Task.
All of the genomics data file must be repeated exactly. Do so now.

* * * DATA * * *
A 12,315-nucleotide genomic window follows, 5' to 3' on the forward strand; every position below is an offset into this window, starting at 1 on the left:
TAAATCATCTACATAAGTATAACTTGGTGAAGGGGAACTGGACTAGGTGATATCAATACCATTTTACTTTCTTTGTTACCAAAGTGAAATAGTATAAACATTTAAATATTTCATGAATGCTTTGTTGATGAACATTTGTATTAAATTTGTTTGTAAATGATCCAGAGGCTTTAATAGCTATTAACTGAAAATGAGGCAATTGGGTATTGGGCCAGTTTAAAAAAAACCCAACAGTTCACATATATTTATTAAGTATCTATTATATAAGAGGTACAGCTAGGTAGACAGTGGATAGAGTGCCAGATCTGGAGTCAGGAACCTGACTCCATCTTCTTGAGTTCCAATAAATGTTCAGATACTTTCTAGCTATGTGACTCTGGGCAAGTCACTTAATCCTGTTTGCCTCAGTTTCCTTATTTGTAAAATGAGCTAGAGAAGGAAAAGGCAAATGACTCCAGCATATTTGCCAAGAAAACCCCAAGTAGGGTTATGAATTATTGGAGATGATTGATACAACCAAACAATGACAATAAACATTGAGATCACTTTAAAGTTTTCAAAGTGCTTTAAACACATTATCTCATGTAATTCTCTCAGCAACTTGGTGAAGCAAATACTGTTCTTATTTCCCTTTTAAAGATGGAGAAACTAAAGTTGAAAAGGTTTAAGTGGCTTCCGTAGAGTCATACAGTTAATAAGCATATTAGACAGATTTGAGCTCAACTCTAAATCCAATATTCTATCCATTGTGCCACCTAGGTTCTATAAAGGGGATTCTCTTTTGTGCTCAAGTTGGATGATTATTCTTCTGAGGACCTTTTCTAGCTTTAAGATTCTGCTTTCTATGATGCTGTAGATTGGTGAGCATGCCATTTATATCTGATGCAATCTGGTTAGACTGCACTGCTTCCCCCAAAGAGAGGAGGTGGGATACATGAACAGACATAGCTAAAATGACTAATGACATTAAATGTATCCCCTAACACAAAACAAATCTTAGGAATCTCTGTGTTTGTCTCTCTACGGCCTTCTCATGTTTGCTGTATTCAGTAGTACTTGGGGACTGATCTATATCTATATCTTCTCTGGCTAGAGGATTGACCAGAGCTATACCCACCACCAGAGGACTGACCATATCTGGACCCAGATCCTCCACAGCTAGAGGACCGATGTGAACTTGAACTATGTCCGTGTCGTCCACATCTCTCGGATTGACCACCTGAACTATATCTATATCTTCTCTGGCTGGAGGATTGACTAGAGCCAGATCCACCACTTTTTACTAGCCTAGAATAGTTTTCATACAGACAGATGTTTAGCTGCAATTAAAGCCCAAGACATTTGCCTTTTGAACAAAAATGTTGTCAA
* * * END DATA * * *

A 12,315-nucleotide genomic window follows, 5' to 3' on the forward strand; every position below is an offset into this window, starting at 1 on the left:
TAAATCATCTACATAAGTATAACTTGGTGAAGGGGAACTGGACTAGGTGATATCAATACCATTTTACTTTCTTTGTTACCAAAGTGAAATAGTATAAACATTTAAATATTTCATGAATGCTTTGTTGATGAACATTTGTATTAAATTTGTTTGTAAATGATCCAGAGGCTTTAATAGCTATTAACTGAAAATGAGGCAATTGGGTATTGGGCCAGTTTAAAAAAAACCCAACAGTTCACATATATTTATTAAGTATCTATTATATAAGAGGTACAGCTAGGTAGACAGTGGATAGAGTGCCAGATCTGGAGTCAGGAACCTGACTCCATCTTCTTGAGTTCCAATAAATGTTCAGATACTTTCTAGCTATGTGACTCTGGGCAAGTCACTTAATCCTGTTTGCCTCAGTTTCCTTATTTGTAAAATGAGCTAGAGAAGGAAAAGGCAAATGACTCCAGCATATTTGCCAAGAAAACCCCAAGTAGGGTTATGAATTATTGGAGATGATTGATACAACCAAACAATGACAATAAACATTGAGATCACTTTAAAGTTTTCAAAGTGCTTTAAACACATTATCTCATGTAATTCTCTCAGCAACTTGGTGAAGCAAATACTGTTCTTATTTCCCTTTTAAAGATGGAGAAACTAAAGTTGAAAAGGTTTAAGTGGCTTCCGTAGAGTCATACAGTTAATAAGCATATTAGACAGATTTGAGCTCAACTCTAAATCCAATATTCTATCCATTGTGCCACCTAGGTTCTATAAAGGGGATTCTCTTTTGTGCTCAAGTTGGATGATTATTCTTCTGAGGACCTTTTCTAGCTTTAAGATTCTGCTTTCTATGATGCTGTAGATTGGTGAGCATGCCATTTATATCTGATGCAATCTGGTTAGACTGCACTGCTTCCCCCAAAGAGAGGAGGTGGGATACATGAACAGACATAGCTAAAATGACTAATGACATTAAATGTATCCCCTAACACAAAACAAATCTTAGGAATCTCTGTGTTTGTCTCTCTACGGCCTTCTCATGTTTGCTGTATTCAGTAGTACTTGGGGACTGATCTATATCTATATCTTCTCTGGCTAGAGGATTGACCAGAGCTATACCCACCACCAGAGGACTGACCATATCTGGACCCAGATCCTCCACAGCTAGAGGACCGATGTGAACTTGAACTATGTCCGTGTCGTCCACATCTCTCGGATTGACCACCTGAACTATATCTATATCTTCTCTGGCTGGAGGATTGACTAGAGCCAGATCCACCACTTTTTACTAGCCTAGAATAGTTTTCATACAGACAGATGTTTAGCTGCAATTAAAGCCCAAGACATTTGCCTTTTGAACAAAAATGTTGTCAA